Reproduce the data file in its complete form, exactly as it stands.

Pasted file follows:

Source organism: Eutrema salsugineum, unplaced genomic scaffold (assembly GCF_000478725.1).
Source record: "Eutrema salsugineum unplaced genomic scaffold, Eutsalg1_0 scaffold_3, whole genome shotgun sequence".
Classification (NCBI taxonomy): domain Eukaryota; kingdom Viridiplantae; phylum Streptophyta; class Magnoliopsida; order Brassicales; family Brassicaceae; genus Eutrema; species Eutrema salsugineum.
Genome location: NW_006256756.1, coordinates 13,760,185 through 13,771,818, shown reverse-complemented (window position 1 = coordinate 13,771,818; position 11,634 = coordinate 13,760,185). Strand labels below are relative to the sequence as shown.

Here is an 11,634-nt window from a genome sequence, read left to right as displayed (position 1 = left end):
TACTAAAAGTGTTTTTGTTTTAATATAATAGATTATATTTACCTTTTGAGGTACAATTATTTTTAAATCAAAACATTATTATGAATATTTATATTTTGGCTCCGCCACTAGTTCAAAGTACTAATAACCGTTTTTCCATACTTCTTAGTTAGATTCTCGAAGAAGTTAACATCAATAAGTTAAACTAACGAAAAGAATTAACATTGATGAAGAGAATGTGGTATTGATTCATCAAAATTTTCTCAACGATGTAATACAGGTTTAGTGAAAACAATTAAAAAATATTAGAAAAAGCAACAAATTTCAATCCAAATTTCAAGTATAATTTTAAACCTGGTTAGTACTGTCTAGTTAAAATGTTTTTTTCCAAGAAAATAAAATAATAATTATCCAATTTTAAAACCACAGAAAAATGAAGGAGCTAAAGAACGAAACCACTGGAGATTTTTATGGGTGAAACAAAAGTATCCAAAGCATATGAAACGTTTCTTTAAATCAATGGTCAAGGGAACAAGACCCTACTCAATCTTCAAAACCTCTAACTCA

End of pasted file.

Source organism: Eutrema salsugineum, unplaced genomic scaffold (assembly GCF_000478725.1).
Source record: "Eutrema salsugineum unplaced genomic scaffold, Eutsalg1_0 scaffold_3, whole genome shotgun sequence".
Classification (NCBI taxonomy): domain Eukaryota; kingdom Viridiplantae; phylum Streptophyta; class Magnoliopsida; order Brassicales; family Brassicaceae; genus Eutrema; species Eutrema salsugineum.
Genome location: NW_006256756.1, coordinates 13,760,185 through 13,771,818, shown reverse-complemented (window position 1 = coordinate 13,771,818; position 11,634 = coordinate 13,760,185). Strand labels below are relative to the sequence as shown.

Here is an 11,634-nt window from a genome sequence, read left to right as displayed (position 1 = left end):
TACTAAAAGTGTTTTTGTTTTAATATAATAGATTATATTTACCTTTTGAGGTACAATTATTTTTAAATCAAAACATTATTATGAATATTTATATTTTGGCTCCGCCACTAGTTCAAAGTACTAATAACCGTTTTTCCATACTTCTTAGTTAGATTCTCGAAGAAGTTAACATCAATAAGTTAAACTAACGAAAAGAATTAACATTGATGAAGAGAATGTGGTATTGATTCATCAAAATTTTCTCAACGATGTAATACAGGTTTAGTGAAAACAATTAAAAAATATTAGAAAAAGCAACAAATTTCAATCCAAATTTCAAGTATAATTTTAAACCTGGTTAGTACTGTCTAGTTAAAATGTTTTTTTCCAAGAAAATAAAATAATAATTATCCAATTTTAAAACCACAGAAAAATGAAGGAGCTAAAGAACGAAACCACTGGAGATTTTTATGGGTGAAACAAAAGTATCCAAAGCATATGAAACGTTTCTTTAAATCAATGGTCAAGGGAACAAGACCCTACTCAATCTTCAAAACCTCTAACTCA